Random Thoughts for New CALS

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Very helpful member
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May 9, 2016
Lost a loved one
Hi All,

Some will know that my husband passed in March this year, a few months short of three years from Dx. I’ve had about eight months to chew on how things went for us, and what worked and what did not. We are all individual, our situations unique but in the interests of maybe helping someone else I thought I’d post my thoughts.

1. Starting with the emotional side, all of your feelings are okay. Mad, sad, frustrated, heck even resentful as long as you don’t take it out on your PALS. If you happen to take it out on your PALS for a minute, to lose it a little apologize and move on. You are human, s/he’s human, and there are no demons or saints here, only humans trying to muddle through.

2. A bit more on the emotional side, grab your moments. You, and s/he live with ALS for often a long while before your PALS leaves this world. Enjoy the football game, enjoy holding hands or family or that great day on the deck. The moment is all any of us ever had.

3. On the financial side, if your PALS is game do the estate planning early and be done with it. If real estate is involved, make sure you get a real estate attorney involved, not just an estate attorney. Be very careful of the idea that you don’t need to worry about any of this because you don’t have much or you’re married or whatever. Often times, a good estate attorney can help you keep things completely out of probate, a gift indeed and a lot better than protracted, unexpected legal messes. Also, check out no questions asked life insurance. If a PALS lives two years from the time of purchase, it could pay out. ALS is financially distressing to devastating. Never be ashamed to think of your financial situation during your time as a CALS. My perspective is coming from the United States, I think in some European countries laws Are more clearly for the spouse or kids than in U. S. States, but do check it out regardless.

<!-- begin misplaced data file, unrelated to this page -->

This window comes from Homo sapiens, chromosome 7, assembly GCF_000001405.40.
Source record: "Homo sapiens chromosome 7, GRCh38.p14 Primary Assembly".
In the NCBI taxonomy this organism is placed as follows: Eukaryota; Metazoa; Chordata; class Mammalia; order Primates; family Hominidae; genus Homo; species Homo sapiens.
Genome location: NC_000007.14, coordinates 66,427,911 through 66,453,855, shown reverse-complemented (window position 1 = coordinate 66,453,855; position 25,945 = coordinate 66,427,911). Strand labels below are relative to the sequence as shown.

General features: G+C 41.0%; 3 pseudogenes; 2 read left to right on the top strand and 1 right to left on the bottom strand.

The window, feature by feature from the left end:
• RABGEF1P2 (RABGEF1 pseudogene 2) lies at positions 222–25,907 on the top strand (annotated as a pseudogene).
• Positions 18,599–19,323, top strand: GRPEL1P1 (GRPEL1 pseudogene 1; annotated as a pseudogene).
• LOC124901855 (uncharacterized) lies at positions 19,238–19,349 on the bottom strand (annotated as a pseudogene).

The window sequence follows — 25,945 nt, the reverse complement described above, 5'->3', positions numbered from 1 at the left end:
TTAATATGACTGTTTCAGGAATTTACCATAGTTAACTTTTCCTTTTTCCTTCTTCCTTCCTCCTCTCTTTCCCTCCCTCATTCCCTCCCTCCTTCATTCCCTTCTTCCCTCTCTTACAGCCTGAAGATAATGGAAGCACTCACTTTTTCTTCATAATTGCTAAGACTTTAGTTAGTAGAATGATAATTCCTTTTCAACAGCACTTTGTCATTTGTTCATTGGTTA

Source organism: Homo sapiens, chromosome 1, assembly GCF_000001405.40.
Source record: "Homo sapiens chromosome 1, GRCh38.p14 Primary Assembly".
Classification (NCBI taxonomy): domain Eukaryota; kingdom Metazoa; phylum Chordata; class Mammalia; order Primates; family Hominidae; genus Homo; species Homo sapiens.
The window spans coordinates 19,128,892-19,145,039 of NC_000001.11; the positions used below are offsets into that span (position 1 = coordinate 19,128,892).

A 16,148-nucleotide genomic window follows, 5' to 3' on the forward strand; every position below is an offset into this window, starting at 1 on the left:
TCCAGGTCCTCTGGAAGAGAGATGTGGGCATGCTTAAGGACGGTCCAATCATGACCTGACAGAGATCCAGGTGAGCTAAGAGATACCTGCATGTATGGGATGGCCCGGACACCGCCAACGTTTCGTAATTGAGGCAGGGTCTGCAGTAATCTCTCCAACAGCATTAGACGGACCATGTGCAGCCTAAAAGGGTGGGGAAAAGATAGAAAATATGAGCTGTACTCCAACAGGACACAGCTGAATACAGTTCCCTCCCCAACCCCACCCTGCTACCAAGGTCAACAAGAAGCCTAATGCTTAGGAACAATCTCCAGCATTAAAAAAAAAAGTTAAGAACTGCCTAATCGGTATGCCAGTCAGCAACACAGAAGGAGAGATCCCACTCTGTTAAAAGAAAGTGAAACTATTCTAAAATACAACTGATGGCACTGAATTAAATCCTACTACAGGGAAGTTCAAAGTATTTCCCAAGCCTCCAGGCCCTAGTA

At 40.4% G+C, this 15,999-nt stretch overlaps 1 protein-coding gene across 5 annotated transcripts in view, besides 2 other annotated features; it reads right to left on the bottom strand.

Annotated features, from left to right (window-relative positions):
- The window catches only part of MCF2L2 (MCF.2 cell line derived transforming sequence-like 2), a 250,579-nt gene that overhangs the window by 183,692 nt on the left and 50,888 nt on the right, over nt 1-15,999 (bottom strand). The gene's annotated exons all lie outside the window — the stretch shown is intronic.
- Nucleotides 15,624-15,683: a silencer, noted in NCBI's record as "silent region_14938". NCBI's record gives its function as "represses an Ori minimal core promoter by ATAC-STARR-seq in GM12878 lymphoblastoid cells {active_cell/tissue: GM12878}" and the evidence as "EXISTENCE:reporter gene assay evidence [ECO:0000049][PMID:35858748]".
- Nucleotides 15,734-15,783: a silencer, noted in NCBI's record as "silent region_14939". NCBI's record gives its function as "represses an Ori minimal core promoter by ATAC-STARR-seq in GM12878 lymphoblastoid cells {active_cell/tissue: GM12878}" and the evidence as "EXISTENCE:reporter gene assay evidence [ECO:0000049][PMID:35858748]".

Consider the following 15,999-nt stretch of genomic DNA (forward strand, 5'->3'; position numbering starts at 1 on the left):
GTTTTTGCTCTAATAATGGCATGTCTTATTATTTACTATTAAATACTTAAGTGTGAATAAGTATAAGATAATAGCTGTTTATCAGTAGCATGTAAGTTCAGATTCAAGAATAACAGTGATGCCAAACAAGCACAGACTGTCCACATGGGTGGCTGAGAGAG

4. Don’t be afraid of exploring Hospice. We made good use of home hospice in our final year. We had many services covered that would not have been otherwise. At the point we agreed no more Rilutek, we were ready.

5. This one may be a little controversial, but I say accept your PALS choices, even if you don’t agree with all of them. If FTD is involved it gets more complicated, but In the end it really is your PALS one and only life, just my opinion.

6.Be ready to advocate for your PALS with medical professionals. You can end up in the weird experience of looking at Doctors and Nurses who are telling you incorrect things about ALS. You may find yourself in an ER full of medical staff who know less about ALS than you do. I looked at a Dr at one point and told him he needed to consult with Dr. Walk, our ALS specialist and that what he was saying was wrong.

7. Accept that very likely many, maybe even most of your friends and even relatives will fade away. People will pop up to help who surprise you. Some of the leavers will likely try to fade back in after your PALS passes, Kleenex in hand and talking about how it was hard for them. It’s hard not to be resentful, but don’t waste your soul on it.

8. The ALS society can be a precious source of loaner equipment. we got so much from them, including a smart home setup 100% free of charge. They don’t means test, it’s all whats available in your area.

9. Love yourself. For many of us this will be the worst thing that has ever happened to us. For all of us, it will be a tremendous challenge. If you are still working at a job, never put work ahead of yourself. I worked until a week before my husband passed for people who in the end treated me badly. Don’t do it. Caregiver giving you trouble, don’t hesitate to give them the shove off. Family in your face with how you are not doing it right? Shut them down, no apologies. Yes they are hurting too but YOU and your PALS are hurting AND working with it, so prioritize yourselves and each other.